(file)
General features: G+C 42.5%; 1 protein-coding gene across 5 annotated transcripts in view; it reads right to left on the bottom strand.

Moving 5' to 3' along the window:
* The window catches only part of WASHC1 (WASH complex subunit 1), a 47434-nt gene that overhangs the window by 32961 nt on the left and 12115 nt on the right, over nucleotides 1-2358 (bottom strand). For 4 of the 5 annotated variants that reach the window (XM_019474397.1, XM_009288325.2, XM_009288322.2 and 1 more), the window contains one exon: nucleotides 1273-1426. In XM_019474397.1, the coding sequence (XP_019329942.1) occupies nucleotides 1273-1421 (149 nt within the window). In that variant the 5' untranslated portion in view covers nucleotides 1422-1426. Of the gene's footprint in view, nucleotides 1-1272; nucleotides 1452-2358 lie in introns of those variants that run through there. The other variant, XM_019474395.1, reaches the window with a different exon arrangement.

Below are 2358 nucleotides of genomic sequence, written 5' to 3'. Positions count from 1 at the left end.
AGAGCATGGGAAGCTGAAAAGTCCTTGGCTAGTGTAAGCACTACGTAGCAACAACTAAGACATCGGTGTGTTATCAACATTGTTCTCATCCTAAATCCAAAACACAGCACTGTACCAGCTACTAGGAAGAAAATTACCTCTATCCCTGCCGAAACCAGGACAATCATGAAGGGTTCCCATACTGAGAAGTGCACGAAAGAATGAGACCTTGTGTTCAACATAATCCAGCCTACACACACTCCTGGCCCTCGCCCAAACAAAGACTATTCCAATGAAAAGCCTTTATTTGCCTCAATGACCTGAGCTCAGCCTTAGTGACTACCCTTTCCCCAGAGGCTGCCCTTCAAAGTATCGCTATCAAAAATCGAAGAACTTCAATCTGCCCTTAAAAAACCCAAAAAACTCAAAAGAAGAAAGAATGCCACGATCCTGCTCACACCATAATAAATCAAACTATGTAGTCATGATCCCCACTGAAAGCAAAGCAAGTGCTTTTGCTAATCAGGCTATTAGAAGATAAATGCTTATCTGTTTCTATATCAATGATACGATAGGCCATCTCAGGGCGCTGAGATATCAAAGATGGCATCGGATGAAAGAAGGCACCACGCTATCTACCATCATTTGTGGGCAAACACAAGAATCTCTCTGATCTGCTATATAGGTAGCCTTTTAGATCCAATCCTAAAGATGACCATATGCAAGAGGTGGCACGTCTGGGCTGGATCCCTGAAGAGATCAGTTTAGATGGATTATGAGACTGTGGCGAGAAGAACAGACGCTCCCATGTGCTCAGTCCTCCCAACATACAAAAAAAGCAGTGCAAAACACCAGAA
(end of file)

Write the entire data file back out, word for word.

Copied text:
General features: G+C 42.5%; 1 protein-coding gene across 5 annotated transcripts in view; it reads right to left on the bottom strand.

Moving 5' to 3' along the window:
* The window catches only part of WASHC1 (WASH complex subunit 1), a 47434-nt gene that overhangs the window by 32961 nt on the left and 12115 nt on the right, over nucleotides 1-2358 (bottom strand). For 4 of the 5 annotated variants that reach the window (XM_019474397.1, XM_009288325.2, XM_009288322.2 and 1 more), the window contains one exon: nucleotides 1273-1426. In XM_019474397.1, the coding sequence (XP_019329942.1) occupies nucleotides 1273-1421 (149 nt within the window). In that variant the 5' untranslated portion in view covers nucleotides 1422-1426. Of the gene's footprint in view, nucleotides 1-1272; nucleotides 1452-2358 lie in introns of those variants that run through there. The other variant, XM_019474395.1, reaches the window with a different exon arrangement.

Below are 2358 nucleotides of genomic sequence, written 5' to 3'. Positions count from 1 at the left end.
AGAGCATGGGAAGCTGAAAAGTCCTTGGCTAGTGTAAGCACTACGTAGCAACAACTAAGACATCGGTGTGTTATCAACATTGTTCTCATCCTAAATCCAAAACACAGCACTGTACCAGCTACTAGGAAGAAAATTACCTCTATCCCTGCCGAAACCAGGACAATCATGAAGGGTTCCCATACTGAGAAGTGCACGAAAGAATGAGACCTTGTGTTCAACATAATCCAGCCTACACACACTCCTGGCCCTCGCCCAAACAAAGACTATTCCAATGAAAAGCCTTTATTTGCCTCAATGACCTGAGCTCAGCCTTAGTGACTACCCTTTCCCCAGAGGCTGCCCTTCAAAGTATCGCTATCAAAAATCGAAGAACTTCAATCTGCCCTTAAAAAACCCAAAAAACTCAAAAGAAGAAAGAATGCCACGATCCTGCTCACACCATAATAAATCAAACTATGTAGTCATGATCCCCACTGAAAGCAAAGCAAGTGCTTTTGCTAATCAGGCTATTAGAAGATAAATGCTTATCTGTTTCTATATCAATGATACGATAGGCCATCTCAGGGCGCTGAGATATCAAAGATGGCATCGGATGAAAGAAGGCACCACGCTATCTACCATCATTTGTGGGCAAACACAAGAATCTCTCTGATCTGCTATATAGGTAGCCTTTTAGATCCAATCCTAAAGATGACCATATGCAAGAGGTGGCACGTCTGGGCTGGATCCCTGAAGAGATCAGTTTAGATGGATTATGAGACTGTGGCGAGAAGAACAGACGCTCCCATGTGCTCAGTCCTCCCAACATACAAAAAAAGCAGTGCAAAACACCAGAA